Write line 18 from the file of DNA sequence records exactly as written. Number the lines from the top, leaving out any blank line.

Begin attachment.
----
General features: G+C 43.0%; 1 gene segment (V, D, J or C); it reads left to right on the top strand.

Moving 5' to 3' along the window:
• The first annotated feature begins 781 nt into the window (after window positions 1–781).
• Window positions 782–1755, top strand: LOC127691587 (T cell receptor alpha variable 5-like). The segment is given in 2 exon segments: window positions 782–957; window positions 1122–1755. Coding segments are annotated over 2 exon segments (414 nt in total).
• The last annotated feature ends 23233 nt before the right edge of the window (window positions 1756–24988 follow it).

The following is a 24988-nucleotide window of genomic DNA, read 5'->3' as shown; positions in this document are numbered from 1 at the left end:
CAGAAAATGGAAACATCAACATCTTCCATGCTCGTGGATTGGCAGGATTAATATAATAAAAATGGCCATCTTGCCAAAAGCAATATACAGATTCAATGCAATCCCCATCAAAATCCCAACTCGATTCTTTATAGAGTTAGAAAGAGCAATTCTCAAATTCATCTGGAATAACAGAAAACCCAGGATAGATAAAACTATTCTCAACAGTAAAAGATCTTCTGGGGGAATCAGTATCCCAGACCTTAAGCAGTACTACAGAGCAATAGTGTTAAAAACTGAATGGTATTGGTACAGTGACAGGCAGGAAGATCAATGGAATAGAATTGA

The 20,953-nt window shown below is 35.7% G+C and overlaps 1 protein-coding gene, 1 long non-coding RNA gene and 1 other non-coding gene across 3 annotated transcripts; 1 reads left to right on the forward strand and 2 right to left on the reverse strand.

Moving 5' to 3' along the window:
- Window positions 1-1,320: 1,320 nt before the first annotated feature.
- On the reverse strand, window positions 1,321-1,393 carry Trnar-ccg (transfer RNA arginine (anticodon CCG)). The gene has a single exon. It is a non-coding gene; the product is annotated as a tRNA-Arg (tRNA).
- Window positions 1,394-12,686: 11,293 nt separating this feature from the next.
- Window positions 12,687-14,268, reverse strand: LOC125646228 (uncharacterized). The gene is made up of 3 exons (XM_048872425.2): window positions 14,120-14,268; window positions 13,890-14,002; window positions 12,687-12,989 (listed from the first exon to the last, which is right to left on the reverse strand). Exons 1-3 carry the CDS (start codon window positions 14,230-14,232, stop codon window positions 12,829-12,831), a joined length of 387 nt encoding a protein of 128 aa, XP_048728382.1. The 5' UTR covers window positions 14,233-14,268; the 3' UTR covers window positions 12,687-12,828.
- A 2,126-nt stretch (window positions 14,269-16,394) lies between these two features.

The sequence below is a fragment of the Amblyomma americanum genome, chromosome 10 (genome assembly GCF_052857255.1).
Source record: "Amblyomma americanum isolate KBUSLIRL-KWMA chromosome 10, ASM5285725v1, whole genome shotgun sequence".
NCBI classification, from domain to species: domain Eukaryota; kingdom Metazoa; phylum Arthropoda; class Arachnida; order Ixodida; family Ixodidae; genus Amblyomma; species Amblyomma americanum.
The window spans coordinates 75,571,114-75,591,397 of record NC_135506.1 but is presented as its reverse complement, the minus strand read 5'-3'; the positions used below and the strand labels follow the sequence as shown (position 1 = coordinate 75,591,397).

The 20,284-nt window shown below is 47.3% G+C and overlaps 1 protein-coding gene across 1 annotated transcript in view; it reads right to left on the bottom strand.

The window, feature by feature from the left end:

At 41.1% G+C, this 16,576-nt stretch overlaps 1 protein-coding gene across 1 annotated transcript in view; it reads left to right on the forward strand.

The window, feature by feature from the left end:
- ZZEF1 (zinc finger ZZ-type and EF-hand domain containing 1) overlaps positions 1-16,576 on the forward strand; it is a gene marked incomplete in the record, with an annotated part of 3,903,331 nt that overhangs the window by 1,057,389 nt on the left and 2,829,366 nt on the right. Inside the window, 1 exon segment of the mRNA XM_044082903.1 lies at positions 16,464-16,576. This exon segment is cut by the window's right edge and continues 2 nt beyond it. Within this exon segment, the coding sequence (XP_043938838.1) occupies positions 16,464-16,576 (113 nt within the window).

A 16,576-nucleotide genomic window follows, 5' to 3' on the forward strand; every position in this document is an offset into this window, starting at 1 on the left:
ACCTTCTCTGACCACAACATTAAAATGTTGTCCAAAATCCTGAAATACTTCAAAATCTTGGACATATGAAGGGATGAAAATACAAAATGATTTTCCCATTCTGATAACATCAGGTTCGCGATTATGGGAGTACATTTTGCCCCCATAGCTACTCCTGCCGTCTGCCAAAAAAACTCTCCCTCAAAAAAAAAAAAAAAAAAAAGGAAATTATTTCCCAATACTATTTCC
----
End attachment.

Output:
The window spans coordinates 75,571,114-75,591,397 of record NC_135506.1 but is presented as its reverse complement, the minus strand read 5'-3'; the positions used below and the strand labels follow the sequence as shown (position 1 = coordinate 75,591,397).